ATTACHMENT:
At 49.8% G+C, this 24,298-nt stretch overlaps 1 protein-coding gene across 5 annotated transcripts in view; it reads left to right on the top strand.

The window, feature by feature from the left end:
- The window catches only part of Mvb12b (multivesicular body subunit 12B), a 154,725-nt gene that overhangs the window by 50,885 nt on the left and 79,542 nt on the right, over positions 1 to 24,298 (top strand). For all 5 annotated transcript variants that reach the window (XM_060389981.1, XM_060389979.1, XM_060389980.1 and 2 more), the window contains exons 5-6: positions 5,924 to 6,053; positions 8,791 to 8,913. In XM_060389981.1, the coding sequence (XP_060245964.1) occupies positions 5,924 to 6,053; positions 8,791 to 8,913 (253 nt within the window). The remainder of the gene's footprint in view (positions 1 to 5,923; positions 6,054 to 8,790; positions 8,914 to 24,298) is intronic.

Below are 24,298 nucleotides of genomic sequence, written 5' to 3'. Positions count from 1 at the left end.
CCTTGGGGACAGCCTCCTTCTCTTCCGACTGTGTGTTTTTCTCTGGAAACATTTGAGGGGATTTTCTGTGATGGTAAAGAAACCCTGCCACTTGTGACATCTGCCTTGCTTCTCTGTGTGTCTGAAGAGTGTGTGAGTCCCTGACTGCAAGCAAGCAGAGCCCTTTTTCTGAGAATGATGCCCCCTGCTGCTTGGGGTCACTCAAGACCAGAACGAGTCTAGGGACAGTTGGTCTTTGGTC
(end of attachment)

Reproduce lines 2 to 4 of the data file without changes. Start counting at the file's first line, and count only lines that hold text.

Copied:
The window, feature by feature from the left end:
- The window catches only part of Mvb12b (multivesicular body subunit 12B), a 154,725-nt gene that overhangs the window by 50,885 nt on the left and 79,542 nt on the right, over positions 1 to 24,298 (top strand). For all 5 annotated transcript variants that reach the window (XM_060389981.1, XM_060389979.1, XM_060389980.1 and 2 more), the window contains exons 5-6: positions 5,924 to 6,053; positions 8,791 to 8,913. In XM_060389981.1, the coding sequence (XP_060245964.1) occupies positions 5,924 to 6,053; positions 8,791 to 8,913 (253 nt within the window). The remainder of the gene's footprint in view (positions 1 to 5,923; positions 6,054 to 8,790; positions 8,914 to 24,298) is intronic.

Below are 24,298 nucleotides of genomic sequence, written 5' to 3'. Positions count from 1 at the left end.